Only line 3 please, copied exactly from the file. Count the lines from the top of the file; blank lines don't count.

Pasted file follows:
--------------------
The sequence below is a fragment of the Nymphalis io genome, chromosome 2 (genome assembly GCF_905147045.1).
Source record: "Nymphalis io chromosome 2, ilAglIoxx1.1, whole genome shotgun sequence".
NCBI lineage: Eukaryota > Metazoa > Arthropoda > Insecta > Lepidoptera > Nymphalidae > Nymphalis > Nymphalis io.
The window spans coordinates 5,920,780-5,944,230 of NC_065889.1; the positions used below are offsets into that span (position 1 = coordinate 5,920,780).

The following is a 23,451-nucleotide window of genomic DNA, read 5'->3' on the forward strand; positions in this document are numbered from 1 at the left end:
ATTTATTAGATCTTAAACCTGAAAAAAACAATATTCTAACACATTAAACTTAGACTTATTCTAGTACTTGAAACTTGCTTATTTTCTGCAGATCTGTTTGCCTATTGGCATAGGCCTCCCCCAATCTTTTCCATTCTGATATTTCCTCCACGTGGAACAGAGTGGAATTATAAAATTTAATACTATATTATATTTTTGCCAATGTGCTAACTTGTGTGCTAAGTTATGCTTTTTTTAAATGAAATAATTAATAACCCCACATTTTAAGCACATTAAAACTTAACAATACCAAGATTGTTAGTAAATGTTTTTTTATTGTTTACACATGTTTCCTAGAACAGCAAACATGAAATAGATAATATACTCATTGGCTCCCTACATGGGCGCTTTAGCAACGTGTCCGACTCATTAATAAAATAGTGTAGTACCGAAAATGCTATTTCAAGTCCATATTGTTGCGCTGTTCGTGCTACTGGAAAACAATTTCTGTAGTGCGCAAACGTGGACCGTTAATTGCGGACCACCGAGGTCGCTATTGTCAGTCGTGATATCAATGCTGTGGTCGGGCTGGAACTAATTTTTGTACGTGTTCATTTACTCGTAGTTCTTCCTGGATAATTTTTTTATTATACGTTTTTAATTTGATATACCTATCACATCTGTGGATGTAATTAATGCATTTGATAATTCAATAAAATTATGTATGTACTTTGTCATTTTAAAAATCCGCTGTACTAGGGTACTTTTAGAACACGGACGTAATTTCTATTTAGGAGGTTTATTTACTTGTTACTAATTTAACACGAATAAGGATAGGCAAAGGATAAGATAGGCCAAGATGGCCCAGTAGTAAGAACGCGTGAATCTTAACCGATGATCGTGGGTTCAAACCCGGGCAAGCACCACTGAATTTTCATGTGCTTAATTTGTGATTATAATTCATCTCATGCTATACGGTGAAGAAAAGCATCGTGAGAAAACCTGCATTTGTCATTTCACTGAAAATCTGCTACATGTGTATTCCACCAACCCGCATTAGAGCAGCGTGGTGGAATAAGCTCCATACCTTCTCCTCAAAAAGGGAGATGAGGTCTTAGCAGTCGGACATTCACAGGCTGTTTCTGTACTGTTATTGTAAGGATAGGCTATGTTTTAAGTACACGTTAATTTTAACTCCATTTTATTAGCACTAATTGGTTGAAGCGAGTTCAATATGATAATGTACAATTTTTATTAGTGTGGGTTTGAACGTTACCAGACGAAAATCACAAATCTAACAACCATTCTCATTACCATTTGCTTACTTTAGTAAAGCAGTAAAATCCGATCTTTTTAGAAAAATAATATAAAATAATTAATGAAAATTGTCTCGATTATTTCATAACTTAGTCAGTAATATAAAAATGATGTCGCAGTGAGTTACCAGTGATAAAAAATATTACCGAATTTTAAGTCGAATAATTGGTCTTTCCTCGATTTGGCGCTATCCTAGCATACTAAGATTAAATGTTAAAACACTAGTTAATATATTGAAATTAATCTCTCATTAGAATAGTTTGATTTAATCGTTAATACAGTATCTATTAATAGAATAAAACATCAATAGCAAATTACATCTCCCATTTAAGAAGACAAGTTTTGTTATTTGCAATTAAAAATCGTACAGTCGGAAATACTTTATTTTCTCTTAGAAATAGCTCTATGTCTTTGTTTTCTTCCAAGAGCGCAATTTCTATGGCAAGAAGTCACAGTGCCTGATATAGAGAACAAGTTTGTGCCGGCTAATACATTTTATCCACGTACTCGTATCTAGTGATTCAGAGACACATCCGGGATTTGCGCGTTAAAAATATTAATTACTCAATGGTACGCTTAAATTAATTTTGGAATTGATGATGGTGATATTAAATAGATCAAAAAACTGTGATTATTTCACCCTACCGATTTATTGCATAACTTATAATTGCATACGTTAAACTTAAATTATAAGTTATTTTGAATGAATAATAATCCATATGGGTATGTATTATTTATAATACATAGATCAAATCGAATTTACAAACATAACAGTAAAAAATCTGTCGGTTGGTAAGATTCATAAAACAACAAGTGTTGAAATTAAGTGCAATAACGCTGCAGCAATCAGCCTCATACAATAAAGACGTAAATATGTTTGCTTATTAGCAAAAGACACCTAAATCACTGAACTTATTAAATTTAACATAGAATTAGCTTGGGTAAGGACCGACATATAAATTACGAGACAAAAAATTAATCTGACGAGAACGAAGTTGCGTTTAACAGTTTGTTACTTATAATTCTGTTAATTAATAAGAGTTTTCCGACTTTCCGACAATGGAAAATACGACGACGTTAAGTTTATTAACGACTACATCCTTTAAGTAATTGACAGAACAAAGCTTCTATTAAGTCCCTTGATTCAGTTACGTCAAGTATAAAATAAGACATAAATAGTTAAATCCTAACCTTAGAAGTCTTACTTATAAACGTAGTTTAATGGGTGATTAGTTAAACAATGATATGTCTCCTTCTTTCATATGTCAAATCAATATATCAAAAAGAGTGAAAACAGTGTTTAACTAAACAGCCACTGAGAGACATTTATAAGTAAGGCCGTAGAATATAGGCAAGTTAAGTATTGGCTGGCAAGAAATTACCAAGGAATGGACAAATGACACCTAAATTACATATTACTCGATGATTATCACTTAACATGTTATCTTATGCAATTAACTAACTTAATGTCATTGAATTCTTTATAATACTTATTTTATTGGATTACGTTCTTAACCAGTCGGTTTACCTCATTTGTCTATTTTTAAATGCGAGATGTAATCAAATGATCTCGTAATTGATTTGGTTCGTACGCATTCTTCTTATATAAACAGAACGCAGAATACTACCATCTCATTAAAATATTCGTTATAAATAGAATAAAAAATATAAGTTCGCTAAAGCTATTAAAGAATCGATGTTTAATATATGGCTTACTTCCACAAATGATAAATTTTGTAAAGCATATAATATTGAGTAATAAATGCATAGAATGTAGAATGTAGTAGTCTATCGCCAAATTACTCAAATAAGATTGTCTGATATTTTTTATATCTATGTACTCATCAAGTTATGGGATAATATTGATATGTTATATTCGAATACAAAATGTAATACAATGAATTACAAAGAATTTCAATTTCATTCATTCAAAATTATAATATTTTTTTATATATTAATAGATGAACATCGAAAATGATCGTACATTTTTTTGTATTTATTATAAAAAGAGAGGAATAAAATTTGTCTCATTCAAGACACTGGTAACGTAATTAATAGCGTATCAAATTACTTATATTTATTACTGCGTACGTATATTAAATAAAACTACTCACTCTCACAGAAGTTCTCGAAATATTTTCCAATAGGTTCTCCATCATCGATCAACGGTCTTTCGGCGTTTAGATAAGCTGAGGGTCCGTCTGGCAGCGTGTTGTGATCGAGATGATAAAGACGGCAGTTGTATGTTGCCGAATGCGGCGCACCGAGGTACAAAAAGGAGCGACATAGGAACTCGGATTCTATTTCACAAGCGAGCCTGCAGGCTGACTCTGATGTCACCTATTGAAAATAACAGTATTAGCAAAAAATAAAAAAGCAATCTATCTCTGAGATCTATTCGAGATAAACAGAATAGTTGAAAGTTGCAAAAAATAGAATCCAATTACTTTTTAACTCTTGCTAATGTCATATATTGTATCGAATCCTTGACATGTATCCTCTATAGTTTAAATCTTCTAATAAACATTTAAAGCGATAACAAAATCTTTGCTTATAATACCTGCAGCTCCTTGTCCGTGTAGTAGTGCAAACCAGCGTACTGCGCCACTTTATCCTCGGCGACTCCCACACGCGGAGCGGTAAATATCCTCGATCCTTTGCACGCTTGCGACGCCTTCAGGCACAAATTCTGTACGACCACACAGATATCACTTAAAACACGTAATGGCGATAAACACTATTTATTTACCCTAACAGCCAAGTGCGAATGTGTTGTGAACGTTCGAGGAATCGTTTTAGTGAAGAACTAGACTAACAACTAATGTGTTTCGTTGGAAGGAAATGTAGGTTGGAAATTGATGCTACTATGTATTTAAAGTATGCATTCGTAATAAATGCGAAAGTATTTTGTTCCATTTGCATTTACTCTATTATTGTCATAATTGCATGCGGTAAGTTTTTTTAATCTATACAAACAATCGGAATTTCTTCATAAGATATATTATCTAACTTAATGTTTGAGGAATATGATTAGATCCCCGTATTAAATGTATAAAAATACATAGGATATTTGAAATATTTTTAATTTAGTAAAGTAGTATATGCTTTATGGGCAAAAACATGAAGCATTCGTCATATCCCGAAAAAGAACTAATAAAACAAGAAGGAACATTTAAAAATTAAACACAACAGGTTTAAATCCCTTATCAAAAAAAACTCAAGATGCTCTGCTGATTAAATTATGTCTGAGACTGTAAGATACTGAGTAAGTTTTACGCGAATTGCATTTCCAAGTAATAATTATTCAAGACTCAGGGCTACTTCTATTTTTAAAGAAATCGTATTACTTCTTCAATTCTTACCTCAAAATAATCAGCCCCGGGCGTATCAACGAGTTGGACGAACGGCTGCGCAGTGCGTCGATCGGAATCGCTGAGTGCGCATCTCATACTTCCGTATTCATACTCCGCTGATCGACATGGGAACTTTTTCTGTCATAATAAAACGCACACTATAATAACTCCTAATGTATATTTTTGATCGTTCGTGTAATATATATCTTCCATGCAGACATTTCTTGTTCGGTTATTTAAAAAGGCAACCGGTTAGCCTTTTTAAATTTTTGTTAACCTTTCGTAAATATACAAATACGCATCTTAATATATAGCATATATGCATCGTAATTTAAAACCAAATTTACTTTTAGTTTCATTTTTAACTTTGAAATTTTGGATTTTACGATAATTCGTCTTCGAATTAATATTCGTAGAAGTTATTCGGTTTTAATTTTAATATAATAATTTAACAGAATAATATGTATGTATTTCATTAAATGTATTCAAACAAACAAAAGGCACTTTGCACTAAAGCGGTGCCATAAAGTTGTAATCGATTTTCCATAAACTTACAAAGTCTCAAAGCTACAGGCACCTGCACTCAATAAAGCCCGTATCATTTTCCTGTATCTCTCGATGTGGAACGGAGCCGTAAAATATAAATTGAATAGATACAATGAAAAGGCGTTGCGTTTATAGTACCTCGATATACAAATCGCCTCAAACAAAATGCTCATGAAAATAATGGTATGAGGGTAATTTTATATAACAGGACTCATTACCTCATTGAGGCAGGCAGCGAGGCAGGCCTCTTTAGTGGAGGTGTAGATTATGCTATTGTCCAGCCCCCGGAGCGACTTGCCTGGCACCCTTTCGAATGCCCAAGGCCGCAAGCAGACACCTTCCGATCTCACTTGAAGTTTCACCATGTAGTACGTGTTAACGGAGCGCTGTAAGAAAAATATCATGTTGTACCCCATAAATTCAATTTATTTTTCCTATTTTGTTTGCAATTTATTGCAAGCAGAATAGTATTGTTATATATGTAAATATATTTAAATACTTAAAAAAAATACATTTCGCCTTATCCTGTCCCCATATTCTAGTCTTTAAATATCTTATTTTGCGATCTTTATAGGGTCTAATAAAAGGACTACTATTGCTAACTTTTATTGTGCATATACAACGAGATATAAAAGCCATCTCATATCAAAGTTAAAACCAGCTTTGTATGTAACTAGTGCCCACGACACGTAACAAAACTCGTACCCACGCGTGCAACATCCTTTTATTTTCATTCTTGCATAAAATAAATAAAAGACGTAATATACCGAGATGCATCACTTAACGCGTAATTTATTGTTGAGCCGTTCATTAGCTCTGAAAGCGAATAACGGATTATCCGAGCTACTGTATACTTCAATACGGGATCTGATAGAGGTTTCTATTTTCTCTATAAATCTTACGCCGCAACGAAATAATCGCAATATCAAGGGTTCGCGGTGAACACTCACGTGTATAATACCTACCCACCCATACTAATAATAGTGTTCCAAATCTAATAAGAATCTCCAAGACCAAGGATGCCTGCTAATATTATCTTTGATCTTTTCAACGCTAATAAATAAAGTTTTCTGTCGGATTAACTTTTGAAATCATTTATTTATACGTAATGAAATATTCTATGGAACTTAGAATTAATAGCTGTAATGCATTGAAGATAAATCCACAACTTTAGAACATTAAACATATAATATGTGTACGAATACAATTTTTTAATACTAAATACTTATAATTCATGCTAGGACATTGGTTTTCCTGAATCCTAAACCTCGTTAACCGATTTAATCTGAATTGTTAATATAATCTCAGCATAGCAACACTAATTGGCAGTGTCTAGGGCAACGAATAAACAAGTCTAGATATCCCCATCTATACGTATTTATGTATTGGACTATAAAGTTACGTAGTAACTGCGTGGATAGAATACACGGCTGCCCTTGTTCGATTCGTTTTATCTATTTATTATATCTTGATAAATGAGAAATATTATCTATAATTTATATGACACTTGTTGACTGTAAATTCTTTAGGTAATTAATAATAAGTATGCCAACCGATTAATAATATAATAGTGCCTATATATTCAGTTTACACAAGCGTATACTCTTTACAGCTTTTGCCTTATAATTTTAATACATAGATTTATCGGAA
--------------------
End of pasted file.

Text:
NCBI lineage: Eukaryota > Metazoa > Arthropoda > Insecta > Lepidoptera > Nymphalidae > Nymphalis > Nymphalis io.